Al Boti, M. J., & E’layan, W. B. (2020). What’s the difference? Online and face-to-face authentic assessment strategy . Journal of Studies in Education , 10 (4), 63–75. https://doi.org/10.5296/jse.v10i4.17754
Al Boti, M. J., & E’layan, W. B. (2020). What’s the difference? Online and face-to-face authentic assessment strategy. Journal of Studies in Education, 10(4), 63–75. https://doi.org/10.5296/jse.v10i4.17754
Delivering assessments in an online format during distance education was compared to administering tests in a traditional in-person (face-to-face) setting.
Thirty-eight (38) students in grade 6 at a primary school for girls in Amman, Jordan participated. These participants were registered in an English class in the 2019–2020 school year. No disabilities were reported. Students participated in both in-person and online coursework across the academic year, taught by the same instructor.
Authentic assessment surveys rating the skills and task completion of each student across the different academic instruction formats were completed by the same teacher. English language skills on speaking, listening, reading, and writing were rated. Online authentic assessments included four components: submission of homework documenting learning, participation in video-based skill performance, completion of synchronous tasks in online space, and following teacher instructions during online delivery. Group means for the student participants were compared between the different authentic assessments across the academic year. The two assessments were highly correlated with one another.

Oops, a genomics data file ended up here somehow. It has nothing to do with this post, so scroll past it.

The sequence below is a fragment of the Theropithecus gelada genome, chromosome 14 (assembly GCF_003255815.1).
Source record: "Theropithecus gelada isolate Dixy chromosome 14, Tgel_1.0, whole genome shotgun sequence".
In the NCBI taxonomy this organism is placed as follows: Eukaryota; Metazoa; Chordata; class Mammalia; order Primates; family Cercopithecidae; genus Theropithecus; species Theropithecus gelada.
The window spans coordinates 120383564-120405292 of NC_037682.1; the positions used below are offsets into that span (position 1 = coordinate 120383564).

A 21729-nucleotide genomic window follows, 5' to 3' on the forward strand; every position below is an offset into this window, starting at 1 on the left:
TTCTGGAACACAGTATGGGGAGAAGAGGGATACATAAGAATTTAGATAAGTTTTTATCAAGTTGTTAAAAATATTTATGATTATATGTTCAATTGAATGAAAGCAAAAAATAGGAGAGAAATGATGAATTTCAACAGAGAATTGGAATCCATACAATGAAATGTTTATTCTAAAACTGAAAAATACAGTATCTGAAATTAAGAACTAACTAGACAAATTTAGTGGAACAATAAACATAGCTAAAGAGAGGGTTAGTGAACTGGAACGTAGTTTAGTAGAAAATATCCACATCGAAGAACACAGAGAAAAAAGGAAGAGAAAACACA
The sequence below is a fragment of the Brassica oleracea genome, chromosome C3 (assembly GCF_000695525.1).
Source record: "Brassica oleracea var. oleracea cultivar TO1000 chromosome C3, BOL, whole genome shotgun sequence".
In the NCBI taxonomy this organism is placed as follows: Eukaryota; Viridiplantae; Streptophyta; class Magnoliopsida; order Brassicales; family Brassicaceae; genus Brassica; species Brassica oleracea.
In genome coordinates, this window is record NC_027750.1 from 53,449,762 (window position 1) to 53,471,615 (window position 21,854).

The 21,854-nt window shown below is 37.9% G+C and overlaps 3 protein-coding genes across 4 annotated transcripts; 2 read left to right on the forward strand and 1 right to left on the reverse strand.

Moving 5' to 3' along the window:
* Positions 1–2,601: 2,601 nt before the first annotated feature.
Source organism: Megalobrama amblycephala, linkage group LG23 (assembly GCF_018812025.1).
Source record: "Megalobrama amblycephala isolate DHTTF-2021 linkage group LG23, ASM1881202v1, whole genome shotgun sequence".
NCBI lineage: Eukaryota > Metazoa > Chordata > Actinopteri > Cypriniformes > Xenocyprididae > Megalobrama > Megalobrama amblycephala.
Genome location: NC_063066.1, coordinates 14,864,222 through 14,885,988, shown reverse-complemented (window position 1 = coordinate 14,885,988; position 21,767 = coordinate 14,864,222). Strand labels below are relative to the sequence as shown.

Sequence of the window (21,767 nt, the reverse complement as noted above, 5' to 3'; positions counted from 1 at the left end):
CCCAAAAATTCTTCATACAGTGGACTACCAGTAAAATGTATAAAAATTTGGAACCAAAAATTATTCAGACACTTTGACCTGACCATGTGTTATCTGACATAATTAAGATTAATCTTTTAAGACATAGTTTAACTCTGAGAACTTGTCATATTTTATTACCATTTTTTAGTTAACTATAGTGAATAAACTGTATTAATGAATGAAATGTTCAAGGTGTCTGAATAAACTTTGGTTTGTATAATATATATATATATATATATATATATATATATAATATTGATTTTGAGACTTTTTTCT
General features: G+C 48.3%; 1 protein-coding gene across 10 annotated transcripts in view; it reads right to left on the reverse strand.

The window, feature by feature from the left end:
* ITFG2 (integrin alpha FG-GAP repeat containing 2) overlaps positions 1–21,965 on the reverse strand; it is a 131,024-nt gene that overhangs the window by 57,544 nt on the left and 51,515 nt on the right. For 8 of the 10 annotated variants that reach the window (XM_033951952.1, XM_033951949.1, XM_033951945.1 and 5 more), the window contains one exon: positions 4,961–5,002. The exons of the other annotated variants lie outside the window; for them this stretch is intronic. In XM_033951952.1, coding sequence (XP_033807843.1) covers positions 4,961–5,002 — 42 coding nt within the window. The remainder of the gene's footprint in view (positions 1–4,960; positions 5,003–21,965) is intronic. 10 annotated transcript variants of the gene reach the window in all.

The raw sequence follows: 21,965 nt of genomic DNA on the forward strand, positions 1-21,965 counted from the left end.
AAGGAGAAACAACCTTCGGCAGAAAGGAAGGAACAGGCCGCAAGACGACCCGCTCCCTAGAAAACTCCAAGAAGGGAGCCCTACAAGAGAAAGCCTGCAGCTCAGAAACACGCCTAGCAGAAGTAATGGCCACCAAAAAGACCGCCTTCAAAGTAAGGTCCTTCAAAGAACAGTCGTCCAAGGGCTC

Performance on online authentic assessments was significantly higher (by about 6%) than traditional in-person assessment surveys. The researchers concluded that the student participants demonstrated learning better when online assessments were completed. The researchers also commented about the dynamics of self-directed learning and teachers' use of technology-based information and tools.